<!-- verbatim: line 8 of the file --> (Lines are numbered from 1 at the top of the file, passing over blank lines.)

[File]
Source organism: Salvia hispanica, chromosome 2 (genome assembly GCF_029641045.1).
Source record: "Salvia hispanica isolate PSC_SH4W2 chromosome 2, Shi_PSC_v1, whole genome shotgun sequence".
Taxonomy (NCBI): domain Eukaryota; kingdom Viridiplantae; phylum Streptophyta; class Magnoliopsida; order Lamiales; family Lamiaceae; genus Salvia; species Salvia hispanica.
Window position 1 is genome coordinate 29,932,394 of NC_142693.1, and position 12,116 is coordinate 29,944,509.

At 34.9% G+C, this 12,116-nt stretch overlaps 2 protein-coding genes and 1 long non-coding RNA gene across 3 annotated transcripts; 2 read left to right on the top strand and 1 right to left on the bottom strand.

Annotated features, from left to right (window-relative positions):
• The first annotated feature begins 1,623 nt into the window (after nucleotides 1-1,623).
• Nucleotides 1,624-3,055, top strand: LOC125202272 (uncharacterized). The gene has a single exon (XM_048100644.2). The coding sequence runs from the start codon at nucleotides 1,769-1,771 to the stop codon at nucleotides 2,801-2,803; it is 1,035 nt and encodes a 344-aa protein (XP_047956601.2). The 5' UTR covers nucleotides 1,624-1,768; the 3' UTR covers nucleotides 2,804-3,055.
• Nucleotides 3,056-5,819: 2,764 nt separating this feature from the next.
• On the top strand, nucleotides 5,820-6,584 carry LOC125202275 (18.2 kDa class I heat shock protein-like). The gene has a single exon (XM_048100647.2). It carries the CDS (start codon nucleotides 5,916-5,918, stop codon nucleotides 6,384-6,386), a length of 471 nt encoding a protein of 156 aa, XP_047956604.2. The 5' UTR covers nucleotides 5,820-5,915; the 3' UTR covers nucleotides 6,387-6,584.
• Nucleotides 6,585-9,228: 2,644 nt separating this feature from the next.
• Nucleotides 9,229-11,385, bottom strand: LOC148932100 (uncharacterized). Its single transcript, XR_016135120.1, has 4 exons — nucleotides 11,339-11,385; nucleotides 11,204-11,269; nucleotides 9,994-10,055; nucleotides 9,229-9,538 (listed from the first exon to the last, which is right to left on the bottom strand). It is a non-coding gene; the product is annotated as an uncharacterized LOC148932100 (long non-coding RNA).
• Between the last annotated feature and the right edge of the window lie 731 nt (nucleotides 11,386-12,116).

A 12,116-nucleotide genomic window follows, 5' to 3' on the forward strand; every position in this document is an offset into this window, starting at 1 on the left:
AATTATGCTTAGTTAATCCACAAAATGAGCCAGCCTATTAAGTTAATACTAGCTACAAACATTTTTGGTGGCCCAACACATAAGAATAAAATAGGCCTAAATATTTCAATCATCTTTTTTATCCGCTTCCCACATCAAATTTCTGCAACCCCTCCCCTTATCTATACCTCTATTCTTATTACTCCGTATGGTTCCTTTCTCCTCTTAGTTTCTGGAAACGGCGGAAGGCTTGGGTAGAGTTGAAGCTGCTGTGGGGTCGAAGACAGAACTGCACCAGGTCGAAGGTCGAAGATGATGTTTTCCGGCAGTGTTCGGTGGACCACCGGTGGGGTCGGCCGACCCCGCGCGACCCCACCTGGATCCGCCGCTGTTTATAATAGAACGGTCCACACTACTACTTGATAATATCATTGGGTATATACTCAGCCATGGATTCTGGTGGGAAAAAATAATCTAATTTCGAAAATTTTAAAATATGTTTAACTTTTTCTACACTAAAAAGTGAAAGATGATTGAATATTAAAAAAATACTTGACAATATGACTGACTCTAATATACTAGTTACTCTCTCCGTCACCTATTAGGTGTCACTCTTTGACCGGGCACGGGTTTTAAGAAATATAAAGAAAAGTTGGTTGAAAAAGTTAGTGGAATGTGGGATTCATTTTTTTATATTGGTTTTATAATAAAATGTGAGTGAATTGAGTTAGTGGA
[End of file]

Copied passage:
• Nucleotides 1,624-3,055, top strand: LOC125202272 (uncharacterized). The gene has a single exon (XM_048100644.2). The coding sequence runs from the start codon at nucleotides 1,769-1,771 to the stop codon at nucleotides 2,801-2,803; it is 1,035 nt and encodes a 344-aa protein (XP_047956601.2). The 5' UTR covers nucleotides 1,624-1,768; the 3' UTR covers nucleotides 2,804-3,055.